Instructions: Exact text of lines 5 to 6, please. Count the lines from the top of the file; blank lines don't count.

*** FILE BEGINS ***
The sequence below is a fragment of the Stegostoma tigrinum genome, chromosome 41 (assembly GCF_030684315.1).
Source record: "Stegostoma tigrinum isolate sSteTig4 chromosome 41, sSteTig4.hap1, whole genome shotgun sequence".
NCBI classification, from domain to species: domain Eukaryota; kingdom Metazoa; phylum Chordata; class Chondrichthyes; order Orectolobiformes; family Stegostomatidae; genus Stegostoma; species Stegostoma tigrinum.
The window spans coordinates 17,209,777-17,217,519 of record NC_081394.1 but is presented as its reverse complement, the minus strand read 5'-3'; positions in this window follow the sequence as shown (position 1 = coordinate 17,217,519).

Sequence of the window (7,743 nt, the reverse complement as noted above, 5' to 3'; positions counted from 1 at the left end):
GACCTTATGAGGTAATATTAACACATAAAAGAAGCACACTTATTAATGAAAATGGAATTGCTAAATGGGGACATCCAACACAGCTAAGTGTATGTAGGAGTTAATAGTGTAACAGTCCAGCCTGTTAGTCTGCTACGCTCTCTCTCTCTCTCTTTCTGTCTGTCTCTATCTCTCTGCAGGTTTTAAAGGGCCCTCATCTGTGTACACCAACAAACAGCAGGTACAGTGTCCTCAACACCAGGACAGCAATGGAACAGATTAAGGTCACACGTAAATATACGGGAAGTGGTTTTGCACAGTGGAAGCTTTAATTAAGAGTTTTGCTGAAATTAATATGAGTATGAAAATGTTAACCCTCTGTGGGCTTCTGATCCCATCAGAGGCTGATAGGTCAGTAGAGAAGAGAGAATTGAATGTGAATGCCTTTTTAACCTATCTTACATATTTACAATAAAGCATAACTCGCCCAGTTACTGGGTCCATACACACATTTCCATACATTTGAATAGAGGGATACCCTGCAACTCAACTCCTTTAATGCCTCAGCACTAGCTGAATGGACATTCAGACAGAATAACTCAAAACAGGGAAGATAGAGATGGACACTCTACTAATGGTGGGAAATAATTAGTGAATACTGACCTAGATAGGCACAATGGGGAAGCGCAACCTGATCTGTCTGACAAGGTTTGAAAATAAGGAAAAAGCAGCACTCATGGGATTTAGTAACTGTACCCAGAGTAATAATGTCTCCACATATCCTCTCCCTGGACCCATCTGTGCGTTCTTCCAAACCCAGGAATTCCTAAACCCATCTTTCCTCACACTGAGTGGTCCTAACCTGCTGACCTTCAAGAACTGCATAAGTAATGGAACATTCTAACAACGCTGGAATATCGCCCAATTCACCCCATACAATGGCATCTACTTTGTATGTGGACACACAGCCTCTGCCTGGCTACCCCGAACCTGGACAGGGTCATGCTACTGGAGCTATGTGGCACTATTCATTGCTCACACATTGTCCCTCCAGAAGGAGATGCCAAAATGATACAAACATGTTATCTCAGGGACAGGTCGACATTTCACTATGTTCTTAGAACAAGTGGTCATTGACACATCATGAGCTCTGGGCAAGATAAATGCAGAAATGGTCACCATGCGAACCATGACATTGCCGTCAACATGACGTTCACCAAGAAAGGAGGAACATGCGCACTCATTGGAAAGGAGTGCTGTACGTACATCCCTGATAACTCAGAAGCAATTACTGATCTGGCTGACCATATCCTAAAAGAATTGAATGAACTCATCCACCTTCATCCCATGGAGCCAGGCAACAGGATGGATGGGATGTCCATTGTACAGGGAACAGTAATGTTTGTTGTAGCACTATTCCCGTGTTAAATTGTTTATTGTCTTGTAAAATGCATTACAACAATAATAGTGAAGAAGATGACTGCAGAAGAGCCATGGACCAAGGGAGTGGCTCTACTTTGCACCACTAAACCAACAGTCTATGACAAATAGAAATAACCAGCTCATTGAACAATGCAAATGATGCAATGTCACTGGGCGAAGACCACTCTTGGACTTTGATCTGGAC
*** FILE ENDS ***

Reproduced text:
Sequence of the window (7,743 nt, the reverse complement as noted above, 5' to 3'; positions counted from 1 at the left end):
GACCTTATGAGGTAATATTAACACATAAAAGAAGCACACTTATTAATGAAAATGGAATTGCTAAATGGGGACATCCAACACAGCTAAGTGTATGTAGGAGTTAATAGTGTAACAGTCCAGCCTGTTAGTCTGCTACGCTCTCTCTCTCTCTCTTTCTGTCTGTCTCTATCTCTCTGCAGGTTTTAAAGGGCCCTCATCTGTGTACACCAACAAACAGCAGGTACAGTGTCCTCAACACCAGGACAGCAATGGAACAGATTAAGGTCACACGTAAATATACGGGAAGTGGTTTTGCACAGTGGAAGCTTTAATTAAGAGTTTTGCTGAAATTAATATGAGTATGAAAATGTTAACCCTCTGTGGGCTTCTGATCCCATCAGAGGCTGATAGGTCAGTAGAGAAGAGAGAATTGAATGTGAATGCCTTTTTAACCTATCTTACATATTTACAATAAAGCATAACTCGCCCAGTTACTGGGTCCATACACACATTTCCATACATTTGAATAGAGGGATACCCTGCAACTCAACTCCTTTAATGCCTCAGCACTAGCTGAATGGACATTCAGACAGAATAACTCAAAACAGGGAAGATAGAGATGGACACTCTACTAATGGTGGGAAATAATTAGTGAATACTGACCTAGATAGGCACAATGGGGAAGCGCAACCTGATCTGTCTGACAAGGTTTGAAAATAAGGAAAAAGCAGCACTCATGGGATTTAGTAACTGTACCCAGAGTAATAATGTCTCCACATATCCTCTCCCTGGACCCATCTGTGCGTTCTTCCAAACCCAGGAATTCCTAAACCCATCTTTCCTCACACTGAGTGGTCCTAACCTGCTGACCTTCAAGAACTGCATAAGTAATGGAACATTCTAACAACGCTGGAATATCGCCCAATTCACCCCATACAATGGCATCTACTTTGTATGTGGACACACAGCCTCTGCCTGGCTACCCCGAACCTGGACAGGGTCATGCTACTGGAGCTATGTGGCACTATTCATTGCTCACACATTGTCCCTCCAGAAGGAGATGCCAAAATGATACAAACATGTTATCTCAGGGACAGGTCGACATTTCACTATGTTCTTAGAACAAGTGGTCATTGACACATCATGAGCTCTGGGCAAGATAAATGCAGAAATGGTCACCATGCGAACCATGACATTGCCGTCAACATGACGTTCACCAAGAAAGGAGGAACATGCGCACTCATTGGAAAGGAGTGCTGTACGTACATCCCTGATAACTCAGAAGCAATTACTGATCTGGCTGACCATATCCTAAAAGAATTGAATGAACTCATCCACCTTCATCCCATGGAGCCAGGCAACAGGATGGATGGGATGTCCATTGTACAGGGAACAGTAATGTTTGTTGTAGCACTATTCCCGTGTTAAATTGTTTATTGTCTTGTAAAATGCATTACAACAATAATAGTGAAGAAGATGACTGCAGAAGAGCCATGGACCAAGGGAGTGGCTCTACTTTGCACCACTAAACCAACAGTCTATGACAAATAGAAATAACCAGCTCATTGAACAATGCAAATGATGCAATGTCACTGGGCGAAGACCACTCTTGGACTTTGATCTGGAC